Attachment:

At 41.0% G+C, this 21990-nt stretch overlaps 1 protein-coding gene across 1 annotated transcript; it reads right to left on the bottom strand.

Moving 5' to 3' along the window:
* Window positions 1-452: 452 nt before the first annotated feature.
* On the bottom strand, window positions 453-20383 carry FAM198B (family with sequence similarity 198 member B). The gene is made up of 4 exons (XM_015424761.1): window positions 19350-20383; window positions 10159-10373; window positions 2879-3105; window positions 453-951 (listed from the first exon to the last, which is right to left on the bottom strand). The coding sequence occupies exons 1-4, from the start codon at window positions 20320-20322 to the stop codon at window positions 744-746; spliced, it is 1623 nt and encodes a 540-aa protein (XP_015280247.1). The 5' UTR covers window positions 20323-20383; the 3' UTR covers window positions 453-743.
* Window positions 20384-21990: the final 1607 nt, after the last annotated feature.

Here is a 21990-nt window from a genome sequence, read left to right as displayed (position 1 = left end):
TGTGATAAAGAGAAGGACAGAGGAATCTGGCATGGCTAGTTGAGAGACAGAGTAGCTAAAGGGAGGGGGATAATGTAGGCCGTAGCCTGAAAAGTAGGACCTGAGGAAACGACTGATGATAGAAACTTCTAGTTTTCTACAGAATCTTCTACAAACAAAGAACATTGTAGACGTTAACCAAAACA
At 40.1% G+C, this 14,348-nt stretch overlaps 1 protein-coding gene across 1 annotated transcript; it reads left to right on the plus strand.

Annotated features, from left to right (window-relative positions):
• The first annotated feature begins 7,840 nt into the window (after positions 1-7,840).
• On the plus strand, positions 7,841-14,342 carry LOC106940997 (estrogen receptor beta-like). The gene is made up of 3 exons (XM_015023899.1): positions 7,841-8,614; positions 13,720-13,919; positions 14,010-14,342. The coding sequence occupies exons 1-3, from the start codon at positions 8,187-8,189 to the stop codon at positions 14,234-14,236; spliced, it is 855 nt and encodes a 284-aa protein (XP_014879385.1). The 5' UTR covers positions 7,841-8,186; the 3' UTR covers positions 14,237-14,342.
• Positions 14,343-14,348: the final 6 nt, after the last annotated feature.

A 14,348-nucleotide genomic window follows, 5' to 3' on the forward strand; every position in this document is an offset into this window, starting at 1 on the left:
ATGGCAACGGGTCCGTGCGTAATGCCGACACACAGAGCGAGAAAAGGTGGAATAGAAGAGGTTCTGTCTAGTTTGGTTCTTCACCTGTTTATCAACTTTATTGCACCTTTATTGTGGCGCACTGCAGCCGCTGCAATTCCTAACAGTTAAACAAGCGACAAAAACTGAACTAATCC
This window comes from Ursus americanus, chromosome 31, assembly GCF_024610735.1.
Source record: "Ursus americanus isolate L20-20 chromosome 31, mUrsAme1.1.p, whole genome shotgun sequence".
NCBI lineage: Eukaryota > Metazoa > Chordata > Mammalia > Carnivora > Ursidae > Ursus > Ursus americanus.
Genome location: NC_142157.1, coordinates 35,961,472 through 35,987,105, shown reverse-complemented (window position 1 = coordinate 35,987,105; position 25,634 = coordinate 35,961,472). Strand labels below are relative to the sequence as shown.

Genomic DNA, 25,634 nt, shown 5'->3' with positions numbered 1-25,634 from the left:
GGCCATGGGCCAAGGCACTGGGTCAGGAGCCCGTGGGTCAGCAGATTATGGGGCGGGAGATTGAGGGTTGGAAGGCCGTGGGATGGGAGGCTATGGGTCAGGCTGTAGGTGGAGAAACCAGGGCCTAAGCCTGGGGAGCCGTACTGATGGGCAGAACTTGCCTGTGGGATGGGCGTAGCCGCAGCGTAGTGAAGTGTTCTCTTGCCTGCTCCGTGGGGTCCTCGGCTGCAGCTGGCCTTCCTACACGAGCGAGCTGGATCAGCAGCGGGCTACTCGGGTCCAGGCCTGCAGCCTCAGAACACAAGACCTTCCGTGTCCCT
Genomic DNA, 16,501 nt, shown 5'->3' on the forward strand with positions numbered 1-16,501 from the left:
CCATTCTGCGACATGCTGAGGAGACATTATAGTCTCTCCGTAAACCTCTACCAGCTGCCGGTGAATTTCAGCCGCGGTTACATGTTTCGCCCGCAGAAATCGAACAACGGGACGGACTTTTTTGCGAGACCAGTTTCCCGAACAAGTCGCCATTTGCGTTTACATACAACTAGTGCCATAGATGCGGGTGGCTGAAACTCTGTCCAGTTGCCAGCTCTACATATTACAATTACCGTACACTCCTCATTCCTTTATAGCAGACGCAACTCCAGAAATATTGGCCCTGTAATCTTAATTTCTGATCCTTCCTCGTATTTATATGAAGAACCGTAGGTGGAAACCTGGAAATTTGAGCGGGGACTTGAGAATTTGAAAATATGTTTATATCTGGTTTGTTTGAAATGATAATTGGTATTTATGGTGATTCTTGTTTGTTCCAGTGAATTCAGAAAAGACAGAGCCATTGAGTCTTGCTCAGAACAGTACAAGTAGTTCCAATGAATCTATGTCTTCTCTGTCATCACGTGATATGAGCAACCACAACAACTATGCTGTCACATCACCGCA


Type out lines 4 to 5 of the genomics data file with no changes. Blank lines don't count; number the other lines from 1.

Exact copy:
* On the bottom strand, window positions 453-20383 carry FAM198B (family with sequence similarity 198 member B). The gene is made up of 4 exons (XM_015424761.1): window positions 19350-20383; window positions 10159-10373; window positions 2879-3105; window positions 453-951 (listed from the first exon to the last, which is right to left on the bottom strand). The coding sequence occupies exons 1-4, from the start codon at window positions 20320-20322 to the stop codon at window positions 744-746; spliced, it is 1623 nt and encodes a 540-aa protein (XP_015280247.1). The 5' UTR covers window positions 20323-20383; the 3' UTR covers window positions 453-743.
* Window positions 20384-21990: the final 1607 nt, after the last annotated feature.